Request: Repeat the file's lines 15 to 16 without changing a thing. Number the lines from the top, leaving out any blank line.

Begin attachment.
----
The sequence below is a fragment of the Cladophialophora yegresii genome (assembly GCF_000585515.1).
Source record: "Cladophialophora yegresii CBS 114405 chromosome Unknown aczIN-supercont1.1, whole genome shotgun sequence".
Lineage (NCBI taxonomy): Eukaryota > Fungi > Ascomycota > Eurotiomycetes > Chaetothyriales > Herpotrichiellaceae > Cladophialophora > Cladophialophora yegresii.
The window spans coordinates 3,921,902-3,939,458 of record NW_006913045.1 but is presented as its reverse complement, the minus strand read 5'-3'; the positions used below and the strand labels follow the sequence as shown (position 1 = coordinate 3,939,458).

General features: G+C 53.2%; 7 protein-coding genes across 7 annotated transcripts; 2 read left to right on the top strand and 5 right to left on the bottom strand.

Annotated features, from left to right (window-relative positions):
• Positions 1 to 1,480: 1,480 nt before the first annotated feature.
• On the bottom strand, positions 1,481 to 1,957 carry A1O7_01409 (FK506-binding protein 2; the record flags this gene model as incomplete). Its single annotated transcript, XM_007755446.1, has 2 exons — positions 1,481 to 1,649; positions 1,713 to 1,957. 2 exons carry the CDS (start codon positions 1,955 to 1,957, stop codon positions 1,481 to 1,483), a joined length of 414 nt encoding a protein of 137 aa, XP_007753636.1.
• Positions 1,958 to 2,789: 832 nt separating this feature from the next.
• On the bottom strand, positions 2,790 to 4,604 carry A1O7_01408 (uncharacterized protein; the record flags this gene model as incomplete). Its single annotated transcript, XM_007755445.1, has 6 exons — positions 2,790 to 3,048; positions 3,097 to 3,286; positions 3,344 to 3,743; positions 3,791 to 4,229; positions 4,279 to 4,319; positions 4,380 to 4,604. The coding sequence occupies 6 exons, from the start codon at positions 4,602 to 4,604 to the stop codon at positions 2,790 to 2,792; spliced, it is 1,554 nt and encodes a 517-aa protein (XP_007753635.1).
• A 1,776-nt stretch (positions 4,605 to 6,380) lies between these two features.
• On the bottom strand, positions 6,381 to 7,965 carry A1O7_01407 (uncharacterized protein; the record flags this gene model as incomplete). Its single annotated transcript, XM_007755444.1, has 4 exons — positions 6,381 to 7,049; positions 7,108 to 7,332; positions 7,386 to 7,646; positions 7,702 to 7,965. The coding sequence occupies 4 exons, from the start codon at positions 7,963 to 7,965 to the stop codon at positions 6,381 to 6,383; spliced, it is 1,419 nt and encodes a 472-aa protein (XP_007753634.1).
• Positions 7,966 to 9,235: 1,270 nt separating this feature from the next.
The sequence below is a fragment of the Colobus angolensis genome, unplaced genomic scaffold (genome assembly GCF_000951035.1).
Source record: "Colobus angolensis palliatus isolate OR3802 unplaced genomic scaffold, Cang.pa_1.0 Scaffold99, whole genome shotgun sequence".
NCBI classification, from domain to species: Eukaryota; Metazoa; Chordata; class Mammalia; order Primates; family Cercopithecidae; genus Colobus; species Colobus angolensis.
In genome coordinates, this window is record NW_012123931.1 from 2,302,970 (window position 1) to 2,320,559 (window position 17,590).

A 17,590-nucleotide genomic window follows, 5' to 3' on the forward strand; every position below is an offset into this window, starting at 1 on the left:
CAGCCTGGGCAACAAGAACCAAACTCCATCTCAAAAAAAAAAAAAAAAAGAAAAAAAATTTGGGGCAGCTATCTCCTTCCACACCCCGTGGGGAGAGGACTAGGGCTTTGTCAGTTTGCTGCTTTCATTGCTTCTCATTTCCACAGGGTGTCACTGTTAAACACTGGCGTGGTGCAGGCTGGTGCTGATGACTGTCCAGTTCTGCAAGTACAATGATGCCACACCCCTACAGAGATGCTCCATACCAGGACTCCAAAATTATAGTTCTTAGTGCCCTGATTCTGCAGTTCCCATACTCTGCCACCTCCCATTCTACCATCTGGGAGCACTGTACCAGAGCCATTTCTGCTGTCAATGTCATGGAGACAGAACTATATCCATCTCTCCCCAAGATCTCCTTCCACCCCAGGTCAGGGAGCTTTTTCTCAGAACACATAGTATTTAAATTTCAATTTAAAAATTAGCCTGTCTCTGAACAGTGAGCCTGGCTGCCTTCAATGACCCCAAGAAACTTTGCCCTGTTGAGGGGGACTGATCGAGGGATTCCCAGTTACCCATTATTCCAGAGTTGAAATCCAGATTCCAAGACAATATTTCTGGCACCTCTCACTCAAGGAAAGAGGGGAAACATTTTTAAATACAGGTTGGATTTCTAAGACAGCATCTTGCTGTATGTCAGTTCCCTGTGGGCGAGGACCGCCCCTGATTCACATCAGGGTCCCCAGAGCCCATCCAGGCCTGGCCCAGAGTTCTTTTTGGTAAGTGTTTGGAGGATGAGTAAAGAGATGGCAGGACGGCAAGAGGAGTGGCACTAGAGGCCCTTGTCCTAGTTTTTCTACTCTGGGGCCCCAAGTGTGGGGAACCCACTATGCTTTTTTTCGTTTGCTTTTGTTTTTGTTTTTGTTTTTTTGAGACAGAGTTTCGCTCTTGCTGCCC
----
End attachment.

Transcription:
Source record: "Colobus angolensis palliatus isolate OR3802 unplaced genomic scaffold, Cang.pa_1.0 Scaffold99, whole genome shotgun sequence".
NCBI classification, from domain to species: Eukaryota; Metazoa; Chordata; class Mammalia; order Primates; family Cercopithecidae; genus Colobus; species Colobus angolensis.